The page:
• from Books Tell You Why

    The Travel Writing of Henry James

    Sat, 29 Apr 2017 08:00:00 Permalink
    On a recent trip to Italy, I had two tools at my disposal: a GPS and a guide book. Given the complexity of the network of roads and the simplicity of the road construction—often nothing more than ruts worn into gravel clinging precariously to hillsides—the GPS often failed me utterly. The guidebook, on the other hand, helped me navigate hill towns, wine cellars and even menus with amazing precision. It led me to all the destinations and experiences I had imagined before I left for Tuscany. Navigating, however, is different from transporting. It is travel writing that allows us to Read More
  • from ten pound island book company

    Fun House of Masons

    Sat, 29 Apr 2017 02:10:21 Permalink
      Old friend Tucker Respess, having fun At least according to our jovial lobby guard who, as were remarking on the comfortable surroundings and interesting architectural features of our new venue in the Sphinx Club volunteered, “Oh, yes, this place is the fun house of Masons.” I’d say most of us had fun at this, […]The post Fun House of Masons appeared first on Ten Pound Island Book Company. Read More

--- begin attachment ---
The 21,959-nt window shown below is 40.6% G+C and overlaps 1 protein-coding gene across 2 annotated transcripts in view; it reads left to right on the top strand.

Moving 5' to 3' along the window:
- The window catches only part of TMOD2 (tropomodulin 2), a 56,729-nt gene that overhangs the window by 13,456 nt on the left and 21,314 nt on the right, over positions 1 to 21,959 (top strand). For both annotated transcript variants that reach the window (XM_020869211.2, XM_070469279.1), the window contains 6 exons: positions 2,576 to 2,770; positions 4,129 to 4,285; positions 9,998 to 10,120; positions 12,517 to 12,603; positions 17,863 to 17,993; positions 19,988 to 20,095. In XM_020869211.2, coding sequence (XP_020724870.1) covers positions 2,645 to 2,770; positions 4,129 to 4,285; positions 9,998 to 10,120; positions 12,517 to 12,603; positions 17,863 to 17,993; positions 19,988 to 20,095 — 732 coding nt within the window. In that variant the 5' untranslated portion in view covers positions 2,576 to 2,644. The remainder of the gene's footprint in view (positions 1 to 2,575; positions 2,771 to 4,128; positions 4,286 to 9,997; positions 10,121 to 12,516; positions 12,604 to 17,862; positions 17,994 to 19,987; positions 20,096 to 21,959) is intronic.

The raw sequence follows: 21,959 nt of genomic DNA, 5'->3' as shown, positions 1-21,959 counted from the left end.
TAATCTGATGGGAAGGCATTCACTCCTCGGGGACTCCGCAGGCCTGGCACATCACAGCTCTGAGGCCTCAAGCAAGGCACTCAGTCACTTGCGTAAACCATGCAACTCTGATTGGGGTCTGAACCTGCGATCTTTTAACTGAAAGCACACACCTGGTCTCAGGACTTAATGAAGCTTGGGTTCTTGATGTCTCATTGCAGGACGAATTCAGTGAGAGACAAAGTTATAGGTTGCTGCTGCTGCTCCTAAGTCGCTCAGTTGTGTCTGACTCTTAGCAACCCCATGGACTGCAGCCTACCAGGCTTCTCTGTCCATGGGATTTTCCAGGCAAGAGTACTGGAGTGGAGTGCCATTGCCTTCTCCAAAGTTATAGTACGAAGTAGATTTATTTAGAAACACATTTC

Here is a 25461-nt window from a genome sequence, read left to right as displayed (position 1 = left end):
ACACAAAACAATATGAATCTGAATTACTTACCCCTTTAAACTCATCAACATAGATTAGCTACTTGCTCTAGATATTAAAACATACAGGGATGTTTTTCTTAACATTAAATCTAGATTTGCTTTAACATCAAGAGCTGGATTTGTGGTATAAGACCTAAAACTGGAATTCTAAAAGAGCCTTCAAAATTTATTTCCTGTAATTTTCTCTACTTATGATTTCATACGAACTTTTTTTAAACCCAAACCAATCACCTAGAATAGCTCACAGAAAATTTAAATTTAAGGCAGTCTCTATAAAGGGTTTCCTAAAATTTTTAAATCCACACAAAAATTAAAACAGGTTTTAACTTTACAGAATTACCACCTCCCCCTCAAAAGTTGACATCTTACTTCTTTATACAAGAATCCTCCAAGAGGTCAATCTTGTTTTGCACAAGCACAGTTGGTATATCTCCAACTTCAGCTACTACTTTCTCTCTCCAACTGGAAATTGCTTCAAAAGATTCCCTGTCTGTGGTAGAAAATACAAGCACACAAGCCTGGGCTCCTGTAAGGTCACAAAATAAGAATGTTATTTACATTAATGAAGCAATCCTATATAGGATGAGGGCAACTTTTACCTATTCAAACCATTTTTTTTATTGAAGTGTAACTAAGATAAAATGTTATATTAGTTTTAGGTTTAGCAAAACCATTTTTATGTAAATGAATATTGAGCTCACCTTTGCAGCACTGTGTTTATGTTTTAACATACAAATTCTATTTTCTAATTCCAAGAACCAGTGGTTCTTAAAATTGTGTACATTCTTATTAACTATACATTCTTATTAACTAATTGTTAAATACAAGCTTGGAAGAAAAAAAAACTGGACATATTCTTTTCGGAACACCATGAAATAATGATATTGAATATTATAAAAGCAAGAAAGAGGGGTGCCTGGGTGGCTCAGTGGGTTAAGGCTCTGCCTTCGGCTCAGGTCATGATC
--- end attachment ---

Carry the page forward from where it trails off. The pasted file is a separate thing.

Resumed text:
• from Journey of a Bookseller

    A Letter to my Teacher by Deborah Hopkinson

    Fri, 28 Apr 2017 09:00:00 Permalink
    Did you ever have a teacher who brought out the best in you?  I've had several but the one I remember most was my first grade teacher.  She sent me a graduation card and complimented me for being an honor student.  She told me that she could tell when I was in her class I would go far.  I couldn't believe she'd even noticed me!  In this story, it's the student that notices the teacher...Provato Marketing send me a galley of this book to read for review (thank you).  It has been published.The story is written from a child's point Read More
  • from Books Tell You Why

    Sharing the Nobel Prize in Literature

    Fri, 28 Apr 2017 08:00:00 Permalink